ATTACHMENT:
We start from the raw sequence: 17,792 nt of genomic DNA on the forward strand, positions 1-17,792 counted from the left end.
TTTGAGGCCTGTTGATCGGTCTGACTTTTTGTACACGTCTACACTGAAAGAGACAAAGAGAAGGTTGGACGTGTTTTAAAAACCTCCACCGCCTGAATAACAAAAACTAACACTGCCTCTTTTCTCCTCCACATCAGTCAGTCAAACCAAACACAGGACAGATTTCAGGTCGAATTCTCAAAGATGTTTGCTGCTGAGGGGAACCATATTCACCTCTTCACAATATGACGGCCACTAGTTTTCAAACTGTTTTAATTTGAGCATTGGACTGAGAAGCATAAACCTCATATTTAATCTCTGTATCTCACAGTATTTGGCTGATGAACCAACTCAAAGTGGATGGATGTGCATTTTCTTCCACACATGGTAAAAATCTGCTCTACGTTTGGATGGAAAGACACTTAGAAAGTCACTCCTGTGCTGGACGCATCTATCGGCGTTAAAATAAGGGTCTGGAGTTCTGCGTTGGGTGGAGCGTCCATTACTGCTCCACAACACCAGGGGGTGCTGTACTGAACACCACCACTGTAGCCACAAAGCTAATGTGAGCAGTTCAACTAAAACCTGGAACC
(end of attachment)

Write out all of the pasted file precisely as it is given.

We start from the raw sequence: 17,792 nt of genomic DNA on the forward strand, positions 1-17,792 counted from the left end.
TTTGAGGCCTGTTGATCGGTCTGACTTTTTGTACACGTCTACACTGAAAGAGACAAAGAGAAGGTTGGACGTGTTTTAAAAACCTCCACCGCCTGAATAACAAAAACTAACACTGCCTCTTTTCTCCTCCACATCAGTCAGTCAAACCAAACACAGGACAGATTTCAGGTCGAATTCTCAAAGATGTTTGCTGCTGAGGGGAACCATATTCACCTCTTCACAATATGACGGCCACTAGTTTTCAAACTGTTTTAATTTGAGCATTGGACTGAGAAGCATAAACCTCATATTTAATCTCTGTATCTCACAGTATTTGGCTGATGAACCAACTCAAAGTGGATGGATGTGCATTTTCTTCCACACATGGTAAAAATCTGCTCTACGTTTGGATGGAAAGACACTTAGAAAGTCACTCCTGTGCTGGACGCATCTATCGGCGTTAAAATAAGGGTCTGGAGTTCTGCGTTGGGTGGAGCGTCCATTACTGCTCCACAACACCAGGGGGTGCTGTACTGAACACCACCACTGTAGCCACAAAGCTAATGTGAGCAGTTCAACTAAAACCTGGAACC